Home » 2001 Cross Country Road Trip

Rocky Mountain National Park, CO

Saturday, July 14, 2001 - 2:00am by Lolo
10 miles and 0.25 hours from our last stop - 1 night stay


One of the best things about traveling in the West is the endless variety and how one day's drive can deliver such an entirely different experience. Just yesterday, we were crossing the Great Plains gazing at seemingly endless miles of farmland, complaining about the oppressive heat. Now here we were, a day later, clad in jeans and sweatshirts gazing at snow-capped mountain peaks, this time complaining about the cold.

Glacier Basin SunriseGlacier Basin SunriseSince we had camped the previous night in Estes Park right outside the park gates, we were able to get an early start on our exploration of Rocky Mountain--a good idea in a park as popular as this one. At the South Entrance, rather than continuing on the scenic Trail Ridge Road (that was for tomorrow), we turned south on Bear Lake Road, cruised right past the Glacier Basin Campground (where we had reservations for that night), and managed to nab the last RV parking spot at the Bear Lake Trailhead, the starting point for several nice hikes in the park. Then, like practically everyone else in the parking lot, we chose to hike the 3.8-mile out and back Emerald Lake Trail. Although crowded, the scenery really was lovely, especially the reflection of the snow-capped mountain peaks in the three pristine lakes we passed along the way. After a brief snack back in the RV, we ventured out again to hike to Alberta Falls, a perfect second hike for the day--short, easy, and a great scenic end point, the beautiful Alberta Falls.

Family at Emerald LakeFamily at Emerald LakeAfter the hikes, we headed back to the Glacier Basin Campground to settle in for the day. We love camping in the National Parks because they give you plenty of space and are usually located in some of the most beautiful places. This one certainly was. We were literally in a basin, surrounded by the Rockies. We were lucky enough to get a site on the end where we had an unobstructed view out the back windows of the mountains rising up from the beautiful alpine meadow.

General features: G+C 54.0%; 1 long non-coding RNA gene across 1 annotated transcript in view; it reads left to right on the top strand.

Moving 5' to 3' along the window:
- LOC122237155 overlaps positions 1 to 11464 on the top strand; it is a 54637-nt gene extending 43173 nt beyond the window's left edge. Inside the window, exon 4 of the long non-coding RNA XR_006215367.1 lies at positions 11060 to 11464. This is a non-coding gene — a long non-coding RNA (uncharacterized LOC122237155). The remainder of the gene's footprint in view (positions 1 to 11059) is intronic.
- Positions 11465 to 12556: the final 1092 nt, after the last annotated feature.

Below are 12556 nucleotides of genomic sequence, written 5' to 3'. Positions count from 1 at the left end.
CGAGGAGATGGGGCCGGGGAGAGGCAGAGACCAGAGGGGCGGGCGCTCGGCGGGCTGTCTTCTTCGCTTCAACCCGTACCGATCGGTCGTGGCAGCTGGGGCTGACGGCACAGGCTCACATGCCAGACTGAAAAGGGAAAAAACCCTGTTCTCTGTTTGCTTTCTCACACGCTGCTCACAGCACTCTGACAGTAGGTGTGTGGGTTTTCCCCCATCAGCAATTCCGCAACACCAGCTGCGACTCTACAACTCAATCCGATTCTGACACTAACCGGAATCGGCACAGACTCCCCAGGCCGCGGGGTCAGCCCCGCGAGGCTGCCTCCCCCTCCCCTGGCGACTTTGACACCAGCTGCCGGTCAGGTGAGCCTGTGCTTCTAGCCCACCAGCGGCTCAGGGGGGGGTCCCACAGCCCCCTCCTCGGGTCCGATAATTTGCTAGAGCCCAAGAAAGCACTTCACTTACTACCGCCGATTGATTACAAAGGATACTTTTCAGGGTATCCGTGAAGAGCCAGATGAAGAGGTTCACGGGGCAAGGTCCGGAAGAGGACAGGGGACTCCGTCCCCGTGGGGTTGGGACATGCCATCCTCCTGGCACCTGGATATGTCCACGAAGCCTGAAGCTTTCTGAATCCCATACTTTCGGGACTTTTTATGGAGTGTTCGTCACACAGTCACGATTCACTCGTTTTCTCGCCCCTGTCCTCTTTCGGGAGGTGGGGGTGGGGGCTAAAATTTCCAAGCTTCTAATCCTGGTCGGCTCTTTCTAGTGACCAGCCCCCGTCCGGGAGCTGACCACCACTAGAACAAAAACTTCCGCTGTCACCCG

We spent the next few hours truly enjoying the meadow. Herb and I plopped ourselves in beach chairs in the middle of the meadow with good books, and the kids played baseball and Frisbee. A little while later, back in the RV, Herb was using his ham radio to talk to different people around the world. He was feeling pretty good about having brought his family thousands of miles across the country to this spectacular location. Just as he was extolling the joys of traveling and bonding with his kids to a fellow "hammer" in Germany, Tommy nailed Herb in the side of the face with a suction cup dart from his recently purchased blow gun. The motor home became totally silent as Herb mouthed the words, "You're history." I don't think Tommy's defense which consisted of, "But I was trying to hit Andrew," helped his case much. Tommy wisely went back out to play in the meadow. Andrew, who was very much enjoying the trouble Tommy had gotten himself into, went out to join him. When I called them in for dinner about an hour later, Tommy hung back saying, "but I can't go home." Although Herb had already forgotten about the incident, I suggested to Tommy that he apologize rather than just say that he hit the wrong family member. Family harmony resumed and we strolled down to the creek in the campground after dinner to fish.

Boy's at summit of Alpine Ridge TrailBoy's at summit of Alpine Ridge TrailThe next morning, the 3 Gaidus men rose early to photograph the sunrise over the mountains from the meadow. Never a morning person, I chose to open the back curtains and watch it from the comfort and warmth of my bed. It truly was spectacular.

That day we drove the 50-mile Trail Ridge Road across the park, one of the most scenic highways in America. The changes in climate and ecosystems along the way were amazing. From grassy meadows, through dense forests, to alpine meadows filled with wildflowers, and then above the treeline to tundra, similar to what you would find in Alaska or Siberia. From the Alpine Visitor Center, we climbed a series of steps along the Alpine Ridge Trail to an excellent viewpoint. What would normally seem like a very easy climb was difficult at this altitude--breathing was harder and we all had slight headaches. We were also freezing and starting to question why we weren't spending our summer vacation on a warm beach somewhere--but it really was beautiful. We continued our drive along the alpine ridge crossing the Continental Divide, and then gradually descended to Grand Lake and the west entrance of the park.